Jennifer Luce, principal and founder of LUCE et Studio Architects has shared her vision for the Mingei International Museum renovation in San Diego. The design is featured in a video by Jeff Durkin of Breadtruck Films. The Mingei is a nonprofit that collects, conserves and exhibits folk art, craft, and design objects in Balboa Park. During the building’s centennial, a $55 million campaign began to renovate the structure.
Breadtruck Films: The Latest Architecture and News
The COVID-19 pandemic quickly shuttered the doors of businesses, schools and workplaces across the world. From telecommuting to virtual events, cities have experienced less noise, traffic and pollution. Filmmaker and Director Jeff Durkin of Breadtruck Films recently began to capture these quiet moments on the University of California San Diego campus. Taking inspirations from science fiction series Tales from the Loop, he set out with his children to explore over 100 acres of modern architecture.
Why do we remember buildings, locations, and experiences? Even a place visited in our childhood can conjure emotions that make an impact on us through the memories they create. Angela Brooks and Larry Scarpa explain that the work of Brooks + Scarpa Architects aspires to make a lasting impression out of even a brief encounter. “We try to leave something behind,” says Scarpa, “something ingrained in people’s memory that sticks with them.”
Because we are the architect acting as the developer, we eliminate the change orders, we eliminate the RFIs, we eliminate the job directives - there's basically no chocolate mess, we don't have anybody to answer to.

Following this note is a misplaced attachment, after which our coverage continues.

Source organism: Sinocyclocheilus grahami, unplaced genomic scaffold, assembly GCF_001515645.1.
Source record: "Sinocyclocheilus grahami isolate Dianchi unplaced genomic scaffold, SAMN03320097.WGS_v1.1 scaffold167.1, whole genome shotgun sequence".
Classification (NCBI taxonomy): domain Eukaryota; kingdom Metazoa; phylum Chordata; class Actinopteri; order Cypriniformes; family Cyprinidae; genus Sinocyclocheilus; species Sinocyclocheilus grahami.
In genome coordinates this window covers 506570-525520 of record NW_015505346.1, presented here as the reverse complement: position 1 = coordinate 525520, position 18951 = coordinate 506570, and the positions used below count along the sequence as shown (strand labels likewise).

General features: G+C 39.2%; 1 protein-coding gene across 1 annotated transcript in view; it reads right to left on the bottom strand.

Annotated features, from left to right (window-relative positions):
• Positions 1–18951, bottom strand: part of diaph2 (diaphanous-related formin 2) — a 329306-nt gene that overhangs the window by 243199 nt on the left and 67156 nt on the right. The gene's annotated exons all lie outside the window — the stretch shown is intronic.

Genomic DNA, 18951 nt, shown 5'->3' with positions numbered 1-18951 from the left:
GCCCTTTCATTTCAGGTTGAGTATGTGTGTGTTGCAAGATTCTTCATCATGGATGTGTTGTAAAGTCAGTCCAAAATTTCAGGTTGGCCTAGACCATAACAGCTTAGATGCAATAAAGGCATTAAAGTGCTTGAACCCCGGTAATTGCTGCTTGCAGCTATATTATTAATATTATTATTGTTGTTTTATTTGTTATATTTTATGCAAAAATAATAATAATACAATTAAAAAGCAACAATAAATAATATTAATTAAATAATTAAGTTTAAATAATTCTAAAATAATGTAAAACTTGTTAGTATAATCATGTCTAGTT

In this video from Breadtruck Films, San Diego architect Jonathan Segal speaks about how his business model of acting as a developer for his own architectural projects helped in the construction of his latest mixed-use project. The building - a seven-story concrete and glass structure which he named "Mr Robinson" thanks to its location at the corner of Robinson Avenue and Park Boulvard - was constructed in just 14 months as opposed to the 2 to 3 years that he would expect with the usual setup of architect, client and contractor (or "the bad triangle" as he calls it).
Watch RNT Architects discuss The Quad, their new Business, Arts & Humanities building for San Diego City College in this short video from Breadtruck Films. The result of seven years of "doing the drawings...watching the construction... building the volumes and the spaces," The Quad brings together two faculties that are "different in purpose and function differently" to create a "place for learning and social interaction."
"Big things don't happen overnight," says architect Rob Quigley, speaking to Breadtruck Films, "and civic buildings certainly don't happen overnight." The words ring true in the context of Quigley's San Diego New Central Library, which opened in 2013 following a protracted 17 year period of design and construction. After conceiving of the design in 1996, Quigley's plans for the library were "put on the back burner" when planning authorities chose to halt construction on the project in favor of a new ballpark. Construction eventually recommenced years later, in what has since been described as "absolutely a surreal experience."
In this video Quigley describes the driving force of "creating an architecture that responds honestly and authentically to who we are," and how the library has come to be a "symbol of [San Diego]'s commitment to learning and literacy."
"The beauty of [architecture] is the payoff. That building has created a better place for people to live and a better lifestyle for people." A mixed use building that brings together craft beer, street tacos and modern housing, California developer Jonathan Segal's "The Northparker" has helped transform the once blighted area Northpark into one of San Diego's most up-and-coming neighborhoods. Breadtruck Films shares just how a single building created community and changed a city in the video above.
Jeffrey Durkin, director of Breadtruck Films, has shared with us this insightful short film on Jonathan Segal’s new concrete and glass house in La Jolla: The Cresta. According to Durkin, “The film explores the relationship between nature and architecture, father and son, and how clean minimal design can save us from the suburbs.”